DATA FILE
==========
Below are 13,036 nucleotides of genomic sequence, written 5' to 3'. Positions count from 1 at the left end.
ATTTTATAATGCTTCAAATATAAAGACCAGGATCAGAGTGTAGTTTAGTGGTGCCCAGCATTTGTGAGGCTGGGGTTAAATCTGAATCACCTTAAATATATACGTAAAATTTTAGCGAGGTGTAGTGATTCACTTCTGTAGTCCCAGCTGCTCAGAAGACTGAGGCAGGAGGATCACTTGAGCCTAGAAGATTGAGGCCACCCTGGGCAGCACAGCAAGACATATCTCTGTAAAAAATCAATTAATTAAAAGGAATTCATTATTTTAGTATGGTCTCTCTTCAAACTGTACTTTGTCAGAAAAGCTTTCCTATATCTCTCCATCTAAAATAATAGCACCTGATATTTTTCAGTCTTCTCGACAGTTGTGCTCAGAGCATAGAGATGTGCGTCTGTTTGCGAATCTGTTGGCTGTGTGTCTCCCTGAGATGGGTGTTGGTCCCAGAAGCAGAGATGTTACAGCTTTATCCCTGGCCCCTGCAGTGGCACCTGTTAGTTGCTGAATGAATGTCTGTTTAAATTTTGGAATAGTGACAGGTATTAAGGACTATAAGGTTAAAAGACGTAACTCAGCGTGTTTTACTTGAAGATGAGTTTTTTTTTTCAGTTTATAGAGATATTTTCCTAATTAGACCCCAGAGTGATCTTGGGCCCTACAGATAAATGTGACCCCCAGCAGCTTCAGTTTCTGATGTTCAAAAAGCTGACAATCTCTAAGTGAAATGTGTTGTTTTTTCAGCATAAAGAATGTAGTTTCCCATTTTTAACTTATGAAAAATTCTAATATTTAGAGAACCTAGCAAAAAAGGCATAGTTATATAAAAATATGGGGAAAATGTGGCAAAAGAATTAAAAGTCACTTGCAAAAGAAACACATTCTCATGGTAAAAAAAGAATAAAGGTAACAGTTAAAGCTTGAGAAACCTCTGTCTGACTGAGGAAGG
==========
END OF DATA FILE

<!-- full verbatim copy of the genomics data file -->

Below are 13,036 nucleotides of genomic sequence, written 5' to 3'. Positions count from 1 at the left end.
ATTTTATAATGCTTCAAATATAAAGACCAGGATCAGAGTGTAGTTTAGTGGTGCCCAGCATTTGTGAGGCTGGGGTTAAATCTGAATCACCTTAAATATATACGTAAAATTTTAGCGAGGTGTAGTGATTCACTTCTGTAGTCCCAGCTGCTCAGAAGACTGAGGCAGGAGGATCACTTGAGCCTAGAAGATTGAGGCCACCCTGGGCAGCACAGCAAGACATATCTCTGTAAAAAATCAATTAATTAAAAGGAATTCATTATTTTAGTATGGTCTCTCTTCAAACTGTACTTTGTCAGAAAAGCTTTCCTATATCTCTCCATCTAAAATAATAGCACCTGATATTTTTCAGTCTTCTCGACAGTTGTGCTCAGAGCATAGAGATGTGCGTCTGTTTGCGAATCTGTTGGCTGTGTGTCTCCCTGAGATGGGTGTTGGTCCCAGAAGCAGAGATGTTACAGCTTTATCCCTGGCCCCTGCAGTGGCACCTGTTAGTTGCTGAATGAATGTCTGTTTAAATTTTGGAATAGTGACAGGTATTAAGGACTATAAGGTTAAAAGACGTAACTCAGCGTGTTTTACTTGAAGATGAGTTTTTTTTTTCAGTTTATAGAGATATTTTCCTAATTAGACCCCAGAGTGATCTTGGGCCCTACAGATAAATGTGACCCCCAGCAGCTTCAGTTTCTGATGTTCAAAAAGCTGACAATCTCTAAGTGAAATGTGTTGTTTTTTCAGCATAAAGAATGTAGTTTCCCATTTTTAACTTATGAAAAATTCTAATATTTAGAGAACCTAGCAAAAAAGGCATAGTTATATAAAAATATGGGGAAAATGTGGCAAAAGAATTAAAAGTCACTTGCAAAAGAAACACATTCTCATGGTAAAAAAAGAATAAAGGTAACAGTTAAAGCTTGAGAAACCTCTGTCTGACTGAGGAAGG